I work at Powell's City of Books and spend a lot of time traversing the adjacent blocks, and I get hit up for cash INCESSANTLY. Just today while waiting for my lunch at the food carts on SW 10th, I was asked for money three times by three different people in the span of five minutes. It was astounding for lack of a better word. I've definitely noticed an uptick in panhandling in general, but there are days when it feels like every third person on the sidewalk wants something from me. In my estimation, the problem is out of control. If it weren't for my job, I would seldom if ever go downtown. Don't get me wrong; I have empathy for people on the street, but it's easy to feel overwhelmed to the point of indifference. I'm not sure what the solution is, but nonetheless it's good to see a conversation happening around this issue.
I just wanted to give a shout out to Peet's, where the staff is always friendly and efficient, and the iced coffee is smooth, never bitter. It's my go-to coffee shop when I'm at work, where I literally have at least six different coffee options within a two block radius (including Starbucks and Stumptown).
Natasha is hilarious! But why isn't she listed on the Bridgetown performers page?
I think this was directed at canvassers in general, not just the voter registration folks. I work a block away from Whole Foods in the Pearl and am accosted on a daily basis by upwards of 4-8 different people with clipboards. Mind you, this takes place in the span of one city block, where there is literally one canvasser per street corner at the same goddamn intersection(s). They cast this unavoidable net and proceed to act like assholes in their lame attempts to engage passersby. If wearing headphones and walking purposefully actually deterred these people, their presence wouldn't bother me. However, many of them forego basic politeness for aggressive and obnoxious displays of assholery. Just last week as I was leaving work and walking to my bike I was immediately approached by a young man who was waving his clipboard around like an idiot. Despite my best efforts to deter him, he got all up in my face acting like we were best friends. I ignored his shenanigans, to which his coworker responded by yelling "I got your back, bro" from across the street. Then the second guy proceeded to work his magic on me with this gem: "Hey ma'am, you dropped your smile!" as walked away. I wish this were an isolated incident, but similar situations happen nearly every day. On the flip side, I appreciate the incentive to take the long route and walk out of my way to get from point A to point B. I could use the exercise.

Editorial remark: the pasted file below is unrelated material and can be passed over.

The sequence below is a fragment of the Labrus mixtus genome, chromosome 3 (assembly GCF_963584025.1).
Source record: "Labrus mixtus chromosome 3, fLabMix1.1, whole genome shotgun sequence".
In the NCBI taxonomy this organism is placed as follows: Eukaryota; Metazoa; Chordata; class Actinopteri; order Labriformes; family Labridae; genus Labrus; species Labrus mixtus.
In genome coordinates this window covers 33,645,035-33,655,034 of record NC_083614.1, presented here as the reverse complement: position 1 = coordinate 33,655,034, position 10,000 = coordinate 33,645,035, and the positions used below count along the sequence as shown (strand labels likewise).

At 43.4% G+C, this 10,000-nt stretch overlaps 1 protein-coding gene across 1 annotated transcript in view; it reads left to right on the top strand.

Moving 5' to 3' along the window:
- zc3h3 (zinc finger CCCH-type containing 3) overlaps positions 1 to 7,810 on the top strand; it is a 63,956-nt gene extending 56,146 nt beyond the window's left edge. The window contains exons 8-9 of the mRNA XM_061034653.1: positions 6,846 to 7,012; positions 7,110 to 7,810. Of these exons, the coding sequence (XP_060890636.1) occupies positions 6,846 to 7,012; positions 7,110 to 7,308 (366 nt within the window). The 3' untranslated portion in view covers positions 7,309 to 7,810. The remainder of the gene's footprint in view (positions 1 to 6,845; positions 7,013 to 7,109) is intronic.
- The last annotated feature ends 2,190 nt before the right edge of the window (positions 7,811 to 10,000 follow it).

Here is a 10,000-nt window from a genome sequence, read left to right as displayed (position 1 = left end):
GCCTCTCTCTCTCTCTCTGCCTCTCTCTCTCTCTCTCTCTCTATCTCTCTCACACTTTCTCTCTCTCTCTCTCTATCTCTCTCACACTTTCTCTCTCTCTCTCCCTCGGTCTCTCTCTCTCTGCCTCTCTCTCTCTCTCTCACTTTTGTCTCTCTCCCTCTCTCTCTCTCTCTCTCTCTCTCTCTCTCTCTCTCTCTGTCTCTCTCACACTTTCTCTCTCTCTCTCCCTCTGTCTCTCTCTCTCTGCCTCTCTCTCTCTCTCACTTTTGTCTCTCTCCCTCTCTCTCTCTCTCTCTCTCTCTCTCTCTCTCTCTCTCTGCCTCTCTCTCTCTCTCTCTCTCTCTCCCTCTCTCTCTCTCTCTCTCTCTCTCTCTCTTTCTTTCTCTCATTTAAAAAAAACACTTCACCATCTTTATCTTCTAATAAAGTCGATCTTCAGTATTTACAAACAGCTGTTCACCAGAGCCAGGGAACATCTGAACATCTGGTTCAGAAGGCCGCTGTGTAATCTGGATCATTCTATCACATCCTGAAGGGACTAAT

Move to Austin. You just answered your own question by stating it has better weather, more job opportunities and is closer to your family. Seems like those are better reasons to relocate than hippy chicks and people who are debatably nicer.
I always wear a helmet, but one time I absentmindedly left the house without it to run a quick errand. As I was tooling through the placid Irvington neighborhood the driver of a car yelled "Get a helmet!" at me so loudly and vehemently that I nearly lost control of my bike. Something tells me Ms. Smug Driver Lady might have liked that. It's one thing to be chided by another cyclist for riding without a helmet, but being yelled at by someone in a moving car is inexcusable and presumptuous. If I ever see that woman again I'm throwing my helmet in her face.
Great post, Ian! You're a talented writer on top of being a hilarious human man. Looking forward to the next Portland performance!
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